WK 8 - Understanding the Ecology of Environmental DNA (eDNA) from Diverse Disciplines

Sunday, August 7, 2016: 8:00 AM-11:30 AM
315, Ft Lauderdale Convention Center
Matthew A. Barnes
Cameron R. Turner
Along with novel ecosystems, the Anthropocene brings novel tools for studying ecosystems. Powerful genetic/genomic tools enabled the realization that all organisms shed molecular traces of their presence into the environment. In ecology, use of extraorganismal “environmental DNA” (eDNA) has gained prominence for detecting incipient invasive populations or endangered species. However, diverse ecological disciplines and related fields also study extraorganismal DNA, including microbiology, fecal pollution tracking, forensics, hydrogeology, and environmental biosafety. Despite methodological overlap between disciplines, interdisciplinary discourse is limited. Thus, practitioners risk overlooking useful data and models, or worse, wasting resources on duplicative research.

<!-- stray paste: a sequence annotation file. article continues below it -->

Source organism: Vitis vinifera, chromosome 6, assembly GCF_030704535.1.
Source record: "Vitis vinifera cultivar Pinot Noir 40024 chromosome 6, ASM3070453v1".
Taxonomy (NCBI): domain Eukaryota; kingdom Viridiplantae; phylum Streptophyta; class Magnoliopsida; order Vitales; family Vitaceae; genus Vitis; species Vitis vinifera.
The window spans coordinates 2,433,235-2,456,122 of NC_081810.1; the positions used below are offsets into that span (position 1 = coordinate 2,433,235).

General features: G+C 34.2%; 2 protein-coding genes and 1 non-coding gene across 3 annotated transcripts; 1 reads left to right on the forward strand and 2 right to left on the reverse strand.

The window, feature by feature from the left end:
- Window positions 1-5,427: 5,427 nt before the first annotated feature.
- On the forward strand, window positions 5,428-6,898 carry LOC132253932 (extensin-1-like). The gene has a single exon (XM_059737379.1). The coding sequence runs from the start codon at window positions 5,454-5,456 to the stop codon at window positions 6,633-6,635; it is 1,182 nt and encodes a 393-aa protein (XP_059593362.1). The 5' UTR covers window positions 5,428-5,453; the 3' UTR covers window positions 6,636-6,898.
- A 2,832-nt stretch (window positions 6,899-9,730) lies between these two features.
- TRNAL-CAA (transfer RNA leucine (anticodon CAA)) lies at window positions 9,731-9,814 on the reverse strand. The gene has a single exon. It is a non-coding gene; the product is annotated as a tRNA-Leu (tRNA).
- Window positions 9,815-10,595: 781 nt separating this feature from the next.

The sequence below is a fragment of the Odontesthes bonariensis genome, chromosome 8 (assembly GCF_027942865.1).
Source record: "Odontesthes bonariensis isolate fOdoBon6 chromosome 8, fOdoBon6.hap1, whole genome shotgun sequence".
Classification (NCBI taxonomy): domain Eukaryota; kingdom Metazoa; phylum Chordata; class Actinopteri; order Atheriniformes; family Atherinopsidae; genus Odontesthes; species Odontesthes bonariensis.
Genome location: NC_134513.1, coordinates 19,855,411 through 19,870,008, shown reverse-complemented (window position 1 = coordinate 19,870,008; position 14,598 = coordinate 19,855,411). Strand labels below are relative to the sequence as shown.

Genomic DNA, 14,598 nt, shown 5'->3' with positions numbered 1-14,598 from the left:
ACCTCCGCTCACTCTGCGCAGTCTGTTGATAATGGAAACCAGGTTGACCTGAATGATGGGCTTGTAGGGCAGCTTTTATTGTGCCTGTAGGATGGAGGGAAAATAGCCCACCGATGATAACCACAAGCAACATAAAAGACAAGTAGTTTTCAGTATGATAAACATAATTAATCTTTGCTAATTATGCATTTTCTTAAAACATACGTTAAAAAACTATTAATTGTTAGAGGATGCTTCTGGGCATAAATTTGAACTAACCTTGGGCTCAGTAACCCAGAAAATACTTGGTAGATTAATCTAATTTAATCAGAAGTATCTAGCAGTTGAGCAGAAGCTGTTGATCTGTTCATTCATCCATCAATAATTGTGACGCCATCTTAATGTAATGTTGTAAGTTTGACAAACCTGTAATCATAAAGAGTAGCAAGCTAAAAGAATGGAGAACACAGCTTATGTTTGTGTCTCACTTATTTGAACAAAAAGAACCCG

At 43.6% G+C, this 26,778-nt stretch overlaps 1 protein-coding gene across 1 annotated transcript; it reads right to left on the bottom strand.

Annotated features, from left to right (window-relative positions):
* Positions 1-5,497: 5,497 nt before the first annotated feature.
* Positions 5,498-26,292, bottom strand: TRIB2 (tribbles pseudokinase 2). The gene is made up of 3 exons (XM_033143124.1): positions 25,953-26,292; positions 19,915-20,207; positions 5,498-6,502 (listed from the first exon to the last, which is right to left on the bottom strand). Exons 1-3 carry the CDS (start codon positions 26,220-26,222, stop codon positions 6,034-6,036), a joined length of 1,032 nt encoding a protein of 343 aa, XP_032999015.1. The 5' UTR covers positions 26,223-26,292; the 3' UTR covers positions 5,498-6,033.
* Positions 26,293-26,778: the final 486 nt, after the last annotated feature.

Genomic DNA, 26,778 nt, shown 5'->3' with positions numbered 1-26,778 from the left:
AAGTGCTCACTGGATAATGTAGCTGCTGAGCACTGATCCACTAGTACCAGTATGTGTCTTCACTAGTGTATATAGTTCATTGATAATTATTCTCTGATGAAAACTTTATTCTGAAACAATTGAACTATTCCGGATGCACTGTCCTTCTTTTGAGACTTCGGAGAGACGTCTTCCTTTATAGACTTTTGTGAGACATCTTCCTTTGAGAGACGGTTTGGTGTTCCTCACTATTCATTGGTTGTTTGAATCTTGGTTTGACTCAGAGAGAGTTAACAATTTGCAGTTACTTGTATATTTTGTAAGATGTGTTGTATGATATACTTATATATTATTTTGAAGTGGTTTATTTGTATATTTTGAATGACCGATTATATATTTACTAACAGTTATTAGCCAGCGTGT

The ecology of eDNA - its origin, state, transport, and fate - is where these otherwise disparate disciplines can profitably converge. To increase interaction and promote interdisciplinary synthesis, this workshop will gather experts from across disciplines to discuss state-of-the-art knowledge and application within their respective fields and develop a framework to promote continued information exchange and collaboration. 

The workshop will begin with short presentations from practitioners using eDNA across disciplines. Participants will then break into four discussion groups according to interest/expertise in one of the four domains of the ecology of eDNA (origin, state, transport, fate). Groups will report back to the entire workshop on similarities and differences in methods and understanding. Key findings from breakout and large group discussion will form the basis of two products: (1) a funding proposal to support an interdisciplinary working group (target: NCEAS), and (2) a group-authored publication illustrating how interdisciplinary connections accelerate eDNA applications (target: Ecological Applications).

Registration Fee: $25

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